• Trillion-dollar financial conglomerates are not free enterprises — they are wards of the state, living on virtually free money from the Fed’s discount window to cover their bad bets.
• From 2002 to 2006, the top 1% of Americans received two-thirds of the gain in national income.
I find it fascinating that the most incisive criticism of the irresponsible GOP policies has comes from two of its former stars: Bruce Barlett and now David Stockman. Sure, Krugman, Stiglitz, DeLong and others have railed against Bush policies for years. But it seems to take an insider’s critique to really give the debate some punch.
Its funny, but when I criticize Bush, I get accused of being a liberal Democrat (I am not). I am simply giving my honest perspective of an utterly ruinous set of irresponsible policies that did lasting damage to America. The critiques of Obama does not generate the same sort of reaction. I suspect brain damaged partisans of the left suffer from somewhat different cognitive deficits than brain damaged partisans of the right.
Here’s to hoping that reality-based economic policies are somewhere in our future.
Note: Brain damaged partisan comments will be unceremoniously deleted
Four Deformations of the Apocalypse
NYT, July 31, 2010
Today’s must read MSM piece is a brutal takedown on irresponsible tax and spending by Larry Kudlow’s former boss in the Reagan admin, David Stockman. Four Deformations of the Apocalypse DAVID STOCKMAN I’ll have more on this later, but go read what he wrote . . .
(Invictus here, kids. Don’t go bashing BR.) I learned two interesting things last week: Erick Erickson told me the following (bold font is mine, bold claim is Erickson’s): Likewise, after the 2003 tax cuts, the unemployment rate fell to the lowest level since World War II. Let me repeat that: the Bush economic program created…Read More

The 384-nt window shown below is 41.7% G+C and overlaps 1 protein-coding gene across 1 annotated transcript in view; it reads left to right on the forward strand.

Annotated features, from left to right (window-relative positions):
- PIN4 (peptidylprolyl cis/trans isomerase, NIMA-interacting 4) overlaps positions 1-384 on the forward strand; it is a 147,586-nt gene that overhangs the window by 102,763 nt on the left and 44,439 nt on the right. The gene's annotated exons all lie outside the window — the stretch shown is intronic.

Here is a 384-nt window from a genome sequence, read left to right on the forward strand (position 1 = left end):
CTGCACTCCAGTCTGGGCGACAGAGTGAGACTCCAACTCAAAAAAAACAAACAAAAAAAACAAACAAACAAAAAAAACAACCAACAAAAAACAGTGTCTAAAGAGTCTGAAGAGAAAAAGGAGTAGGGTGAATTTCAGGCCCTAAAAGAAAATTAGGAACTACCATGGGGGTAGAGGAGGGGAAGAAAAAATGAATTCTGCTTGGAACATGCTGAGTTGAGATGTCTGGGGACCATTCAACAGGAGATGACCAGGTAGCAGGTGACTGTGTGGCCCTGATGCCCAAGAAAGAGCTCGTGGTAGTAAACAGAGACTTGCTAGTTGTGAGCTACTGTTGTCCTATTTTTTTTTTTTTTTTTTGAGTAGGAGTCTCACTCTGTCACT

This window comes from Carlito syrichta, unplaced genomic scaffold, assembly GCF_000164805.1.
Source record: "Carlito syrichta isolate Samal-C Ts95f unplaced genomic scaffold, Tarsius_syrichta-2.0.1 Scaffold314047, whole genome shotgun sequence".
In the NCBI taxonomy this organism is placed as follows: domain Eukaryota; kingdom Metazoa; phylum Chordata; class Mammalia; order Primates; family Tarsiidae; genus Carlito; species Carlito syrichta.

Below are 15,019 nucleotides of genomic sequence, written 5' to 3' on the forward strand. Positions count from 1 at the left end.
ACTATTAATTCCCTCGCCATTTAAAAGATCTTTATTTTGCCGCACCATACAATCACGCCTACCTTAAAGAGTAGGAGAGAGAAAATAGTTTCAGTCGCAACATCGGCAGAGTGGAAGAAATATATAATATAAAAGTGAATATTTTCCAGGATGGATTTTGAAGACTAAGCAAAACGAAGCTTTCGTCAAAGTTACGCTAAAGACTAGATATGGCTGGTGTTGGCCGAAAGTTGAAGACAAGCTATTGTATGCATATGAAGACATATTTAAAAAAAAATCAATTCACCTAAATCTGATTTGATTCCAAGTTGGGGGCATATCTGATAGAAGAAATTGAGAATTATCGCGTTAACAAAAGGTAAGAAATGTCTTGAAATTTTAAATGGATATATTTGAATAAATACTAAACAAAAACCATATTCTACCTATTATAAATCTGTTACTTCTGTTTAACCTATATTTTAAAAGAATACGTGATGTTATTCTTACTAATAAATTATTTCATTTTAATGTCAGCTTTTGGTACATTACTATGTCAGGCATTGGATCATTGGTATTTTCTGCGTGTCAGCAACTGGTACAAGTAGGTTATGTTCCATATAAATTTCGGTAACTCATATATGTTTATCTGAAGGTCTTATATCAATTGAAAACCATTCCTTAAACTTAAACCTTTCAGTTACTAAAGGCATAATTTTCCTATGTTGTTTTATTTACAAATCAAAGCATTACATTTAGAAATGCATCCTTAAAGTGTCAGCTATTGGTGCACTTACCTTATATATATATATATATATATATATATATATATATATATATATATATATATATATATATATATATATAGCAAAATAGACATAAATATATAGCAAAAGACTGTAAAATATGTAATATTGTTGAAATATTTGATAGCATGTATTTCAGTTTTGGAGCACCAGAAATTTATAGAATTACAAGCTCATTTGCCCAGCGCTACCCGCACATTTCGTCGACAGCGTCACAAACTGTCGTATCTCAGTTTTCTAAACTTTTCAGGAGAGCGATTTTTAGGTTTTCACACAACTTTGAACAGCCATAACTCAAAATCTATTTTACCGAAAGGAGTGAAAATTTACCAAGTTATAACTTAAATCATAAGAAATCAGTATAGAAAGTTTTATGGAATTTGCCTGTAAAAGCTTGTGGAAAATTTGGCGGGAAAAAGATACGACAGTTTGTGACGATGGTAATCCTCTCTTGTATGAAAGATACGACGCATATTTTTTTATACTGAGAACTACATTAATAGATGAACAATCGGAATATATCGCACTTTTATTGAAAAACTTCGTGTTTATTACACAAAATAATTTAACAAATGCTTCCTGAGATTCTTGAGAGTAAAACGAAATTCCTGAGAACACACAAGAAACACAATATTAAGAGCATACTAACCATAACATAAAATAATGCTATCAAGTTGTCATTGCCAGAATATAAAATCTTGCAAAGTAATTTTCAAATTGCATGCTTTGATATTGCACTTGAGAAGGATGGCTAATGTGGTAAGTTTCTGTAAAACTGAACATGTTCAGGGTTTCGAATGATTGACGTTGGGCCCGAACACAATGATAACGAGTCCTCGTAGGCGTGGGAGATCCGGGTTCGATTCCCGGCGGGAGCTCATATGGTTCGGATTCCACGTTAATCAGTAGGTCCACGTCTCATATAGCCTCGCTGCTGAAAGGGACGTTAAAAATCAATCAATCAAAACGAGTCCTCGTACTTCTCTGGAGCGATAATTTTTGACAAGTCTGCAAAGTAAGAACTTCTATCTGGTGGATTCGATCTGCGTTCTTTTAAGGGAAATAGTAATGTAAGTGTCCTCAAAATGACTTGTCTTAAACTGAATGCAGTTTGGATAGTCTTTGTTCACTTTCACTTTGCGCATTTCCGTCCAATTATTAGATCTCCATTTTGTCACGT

Yet another economist who dines at the restaurant of the free lunch: David Greenlaw of the US Economics Team at Morgan introduces what he calls a “Slam Dunk Stimulus” of sorts: “If it were possible to inject a significant amount of stimulus into the US household sector, and this stimulus had zero impact on the…Read More
We interrupt the George Bush reputation rehabilitation tour for this brief reminder: “For most of the past 70 years, the U.S. economy has grown at a steady clip, generating perpetually higher incomes and wealth for American households. But since 2000, the story is starkly different. The past decade was the worst for the U.S. economy…Read More
There is a BusinessWeek article that notes “Shares of companies whose CEOs dine with Obama outdo the S&P.” I have a quote in that I would like to clarify: “Just a coincidence? Only partly, says Barry Ritholtz, CEO of equity research firm Fusion IQ. Losers don’t get asked to hang out with the President, he…Read More
Dan Gross calls out America’s CEOs, noting “the government’s giving them everything they want, yet still they whine.” Excerpt:. “After an eight-year slumber, the Environmental Protection Agency is again issuing regulations. Two years after an appalling financial debacle, Congress has finally moved to regulate Wall Street. But to hear our nation’s corporate chieftains tell it,…Read More
I have been adding some additional charts to my powerpoint for this afternoon.I am choosing amongst the areas I want to discuss, when an email came in regarding my presentation. One of the conference participants made the following challenge to me: “Can you support your position, in a fast, easy way, why the US housing…Read More